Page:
Michael Alec Rose’s many awards and commissions include the Walter W. Naumburg Foundation’s chamber music commission, for which he composed his String Quartet No. 2; 28 consecutive annual awards in composition from ASCAP, 1986-2013; commissions from the Blair and Mendelssohn String Quartets; and three works for the Nashville Symphony. Rose’s Beatitudes, a new song cycle for tenor and piano (on texts by Maurice Maeterlinck), was premiered by Tony Boutté in Paris, France in June, 2013, with the composer at the piano. Flat Rock: Three Cedar Glades for Wind Ensemble (2013) was commissioned by a consortium of eight bands in North and South America, a project initiated by Dr. Reed Thomas, Director of Bands at Middle Tennessee State University (where Flat Rock was premiered on October 10, 2013).
Rose is Associate Professor of Composition at Vanderbilt University’s Blair School of Music. With renowned violinist Peter Sheppard Skaerved, he co-directs an ongoing International Exchange Program between the Royal Academy of Music, London (RAM) and the Blair School. Rose regularly visits RAM as composer-in-residence, the outcome of which has been performances of many new works throughout Europe. In October 2011, Rose’s Hopeful Monsters for string orchestra, commemorating the anti-fascist Battle of Cable Street, was premiered at Wilton’s Music Hall in East London, right around the corner from where the battle took place in 1936. Hopeful Monsters is one of nine works included on the compact disc Michael Alec Rose: Chamber and Solo Works for Strings and Horn, released in the summer of 2013 (Toccata Classics). Rose is currently working on a large-scale cycle of unaccompanied violin works for Sheppard Skaerved, called Ritorno, movements of which are being premiered in the U.S. and U.K. this season. Rose’s first book, Audible Signs: Essays from a Musical Ground, was published by Continuum Books in 2010. In December, he completed Sui Generis: Five Types for Piano Inside/Out, commissioned by avant-garde Australian pianist Zubin Kanga, who will premiere the work on his first U.S. concert tour in March, 2014.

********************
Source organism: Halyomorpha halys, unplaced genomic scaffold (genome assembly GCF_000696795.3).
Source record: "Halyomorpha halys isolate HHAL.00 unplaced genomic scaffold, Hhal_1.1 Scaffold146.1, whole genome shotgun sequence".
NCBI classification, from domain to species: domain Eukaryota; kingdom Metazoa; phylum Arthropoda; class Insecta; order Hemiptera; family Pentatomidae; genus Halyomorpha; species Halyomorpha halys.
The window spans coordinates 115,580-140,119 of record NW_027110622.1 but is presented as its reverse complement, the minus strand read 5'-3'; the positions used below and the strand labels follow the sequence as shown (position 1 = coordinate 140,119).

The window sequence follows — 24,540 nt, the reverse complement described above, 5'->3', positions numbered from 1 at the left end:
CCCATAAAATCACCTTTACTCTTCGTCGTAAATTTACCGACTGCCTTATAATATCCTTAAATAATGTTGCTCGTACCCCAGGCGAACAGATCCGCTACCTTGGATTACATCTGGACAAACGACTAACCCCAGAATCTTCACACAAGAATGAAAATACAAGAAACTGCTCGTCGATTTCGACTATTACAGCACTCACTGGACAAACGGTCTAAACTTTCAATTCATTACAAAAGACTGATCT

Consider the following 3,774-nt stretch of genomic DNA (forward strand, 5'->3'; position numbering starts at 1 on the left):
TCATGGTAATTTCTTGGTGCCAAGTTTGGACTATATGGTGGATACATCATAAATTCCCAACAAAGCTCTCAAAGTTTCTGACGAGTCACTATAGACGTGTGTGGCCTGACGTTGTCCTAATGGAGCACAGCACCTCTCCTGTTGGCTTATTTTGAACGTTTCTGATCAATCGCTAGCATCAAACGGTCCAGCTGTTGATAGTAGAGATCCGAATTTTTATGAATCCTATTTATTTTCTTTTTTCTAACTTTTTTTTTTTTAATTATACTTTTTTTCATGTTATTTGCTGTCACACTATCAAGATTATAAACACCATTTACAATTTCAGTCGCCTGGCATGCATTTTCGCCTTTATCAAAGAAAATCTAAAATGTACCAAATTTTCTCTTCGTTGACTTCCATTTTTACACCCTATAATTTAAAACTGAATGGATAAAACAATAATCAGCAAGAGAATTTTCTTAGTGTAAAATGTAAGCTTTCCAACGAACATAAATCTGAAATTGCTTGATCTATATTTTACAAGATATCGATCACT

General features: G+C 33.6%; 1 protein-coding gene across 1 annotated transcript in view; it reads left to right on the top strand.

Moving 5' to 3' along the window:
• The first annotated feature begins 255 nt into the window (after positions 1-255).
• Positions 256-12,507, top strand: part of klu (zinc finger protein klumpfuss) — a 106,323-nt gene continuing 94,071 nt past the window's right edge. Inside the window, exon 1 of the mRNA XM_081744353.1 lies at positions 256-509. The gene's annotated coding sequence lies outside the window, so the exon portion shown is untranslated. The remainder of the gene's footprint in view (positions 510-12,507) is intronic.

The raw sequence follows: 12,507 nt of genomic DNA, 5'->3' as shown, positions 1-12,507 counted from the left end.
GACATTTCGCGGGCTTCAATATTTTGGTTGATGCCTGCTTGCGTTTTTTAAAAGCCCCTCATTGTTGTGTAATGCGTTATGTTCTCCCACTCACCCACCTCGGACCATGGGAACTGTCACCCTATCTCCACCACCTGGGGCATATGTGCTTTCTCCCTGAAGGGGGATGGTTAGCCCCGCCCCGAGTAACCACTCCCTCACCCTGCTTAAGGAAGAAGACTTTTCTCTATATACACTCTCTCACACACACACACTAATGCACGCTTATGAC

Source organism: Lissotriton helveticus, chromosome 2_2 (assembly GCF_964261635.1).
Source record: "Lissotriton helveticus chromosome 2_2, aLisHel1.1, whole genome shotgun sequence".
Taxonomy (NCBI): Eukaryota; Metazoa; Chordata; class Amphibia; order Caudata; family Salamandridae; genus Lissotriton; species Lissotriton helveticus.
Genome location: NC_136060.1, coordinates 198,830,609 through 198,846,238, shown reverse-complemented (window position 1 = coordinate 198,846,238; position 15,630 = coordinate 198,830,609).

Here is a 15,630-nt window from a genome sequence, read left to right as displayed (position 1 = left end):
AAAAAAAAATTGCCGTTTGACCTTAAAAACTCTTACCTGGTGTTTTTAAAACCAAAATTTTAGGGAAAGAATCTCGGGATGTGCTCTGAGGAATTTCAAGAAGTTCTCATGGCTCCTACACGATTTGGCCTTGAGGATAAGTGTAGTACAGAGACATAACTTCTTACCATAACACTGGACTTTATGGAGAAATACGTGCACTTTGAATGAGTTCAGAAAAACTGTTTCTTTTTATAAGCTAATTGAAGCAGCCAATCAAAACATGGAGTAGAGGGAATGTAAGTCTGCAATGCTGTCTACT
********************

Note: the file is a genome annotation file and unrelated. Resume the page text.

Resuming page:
Rose studied with Pulitzer-Prize winning composers George Crumb and Richard Wernick, also with George Rochberg and Samuel Adler. He has won several major teaching awards at Vanderbilt, including the prestigious Chair of Teaching Excellence. More information on Michael Alec Rose’s music is available from his website.
What is your earliest musical memory that, in looking back, has proved to be significant regarding your career as a composer?
Listening to Menuhin’s recording of the Beethoven Violin Concerto playing in my aunt’s house when I was around 10 or 11. Completely shattered me. I sat in my aunt’s upstairs bathroom crying for a long time while the music was playing in the next room (in the bedroom, I guess, where the LP had been put on before we arrived for a dinner party).
Are there composers who have been influential or relevant regarding your own work? Has this changed over time?
Mozart, overall. That hasn’t changed since the moment I figured out early on that what Mozart was doing was everything I hoped to do too, on my own shakier ground.
Would you mind speaking a little concerning your working process, i.e., do you have a regular schedule for writing; do you use a computer for composing (either for creating pre-composition materials or notation), if so, do you find that it inhibits your process? What other technology, if any, do you use?